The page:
Five in Five: Scout Artist Feature with Stephanie Cheng

Toronto-based screen printer and illustrator Stephanie Cheng in action at her studio

In a self-described "embarrassingly messy" studio (although we'd say creatively busy!) in Toronto, Stephanie Cheng makes magic with thoughtful lines, pops of colour, and balanced and meaningful white space, playing with shape, movement, and contrast. From the first prints brought into our Scout store—Stephanie's figure print series—to our growing collection of sports prints, including the Toronto Raptors and basketball and baseball legends, we love the special way in which Stephanie Cheng manipulates white space and colour to tell a story in each and every one of her prints.

Recently, we caught up with Stephanie via email to get a little more information on her process and the stories and inspiration that feed her work, as well as the curvy path that led her back around to illustration. Sit down and get to know Stephanie with us in our next edition of our Five in Five series, featuring five questions answered by a maker in five minutes.

Meet the Maker 

Paints and paint swatches sit alongside screen printed and colourful business cards by Stephanie Cheng

Erin: Let’s start from the beginning. What brought you here? What inspired you to take up illustration and screen printing?

Stephanie: It all kind of started at the very beginning. As a kid, I wanted to be an artist. So I spent most of my education in the arts—studying fine art in CEGEP (Quebec College), where I fell in love with printmaking, then obtaining a BFA in Design Art at Concordia University, where I thought I was going to become a graphic designer. Instead, I left Canada and worked as a merchandiser in the USA. After a good five years of being out of university, I slowly found my way back to screen printing, taking it up as a hobby.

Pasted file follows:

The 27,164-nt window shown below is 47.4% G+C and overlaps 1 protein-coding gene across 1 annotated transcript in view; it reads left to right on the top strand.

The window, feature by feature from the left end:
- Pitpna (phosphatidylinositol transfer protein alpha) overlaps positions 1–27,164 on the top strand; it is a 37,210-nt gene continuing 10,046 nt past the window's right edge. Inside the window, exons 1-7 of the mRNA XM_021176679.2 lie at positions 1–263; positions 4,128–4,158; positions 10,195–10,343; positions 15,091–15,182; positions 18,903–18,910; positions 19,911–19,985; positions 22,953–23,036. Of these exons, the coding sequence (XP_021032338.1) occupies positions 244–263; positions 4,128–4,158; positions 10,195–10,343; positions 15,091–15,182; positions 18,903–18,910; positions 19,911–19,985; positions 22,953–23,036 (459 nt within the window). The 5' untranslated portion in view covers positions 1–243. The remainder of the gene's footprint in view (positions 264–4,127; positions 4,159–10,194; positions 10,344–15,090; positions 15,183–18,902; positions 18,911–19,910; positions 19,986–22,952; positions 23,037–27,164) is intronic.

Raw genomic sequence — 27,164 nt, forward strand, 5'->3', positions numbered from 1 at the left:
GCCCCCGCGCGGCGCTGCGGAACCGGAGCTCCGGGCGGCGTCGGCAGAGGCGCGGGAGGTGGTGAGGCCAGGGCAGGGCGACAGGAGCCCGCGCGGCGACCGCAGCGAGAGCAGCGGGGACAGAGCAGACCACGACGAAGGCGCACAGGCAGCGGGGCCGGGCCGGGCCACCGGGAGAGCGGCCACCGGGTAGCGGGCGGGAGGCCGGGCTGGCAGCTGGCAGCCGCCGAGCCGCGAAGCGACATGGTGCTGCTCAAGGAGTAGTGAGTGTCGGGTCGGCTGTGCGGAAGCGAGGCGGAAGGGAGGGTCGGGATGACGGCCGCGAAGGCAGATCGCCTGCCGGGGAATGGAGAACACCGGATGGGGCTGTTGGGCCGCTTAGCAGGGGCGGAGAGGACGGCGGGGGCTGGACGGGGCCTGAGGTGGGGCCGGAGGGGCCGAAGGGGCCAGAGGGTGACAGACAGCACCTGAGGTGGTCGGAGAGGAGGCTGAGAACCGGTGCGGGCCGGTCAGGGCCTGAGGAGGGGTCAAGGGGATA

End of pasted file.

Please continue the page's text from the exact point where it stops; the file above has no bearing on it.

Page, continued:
To make extra cash, I would do graphic design for as many friends as possible. Soon, I was filling my time with gig poster designs, which naturally made sense to screen print—the two go hand-in-hand historically. Illustrating posters became increasingly more interesting, and graphic design kind of took a back seat. What I really like to tell younger people is that you never know where your path will take you—you might take a detour from your original career path and somehow find your way back, and that’s OK! 

A peak inside Stephanie Cheng's creative space where post-its line the walls, trinkets and books fill the shelf above her desk, and creativity flows

E: What is the best part of your creative process that gives you pure enjoyment? 

S: Screen printing for me is quite transportive. My mind will blank, but I’ll be hyper-focused and my body just kind of takes over. I equate it to high-level sports mindfulness. HA

What I enjoy the most about my creative process would probably be the exploration of colour and form. I love negative space—reading between the lines, or shapes in this case.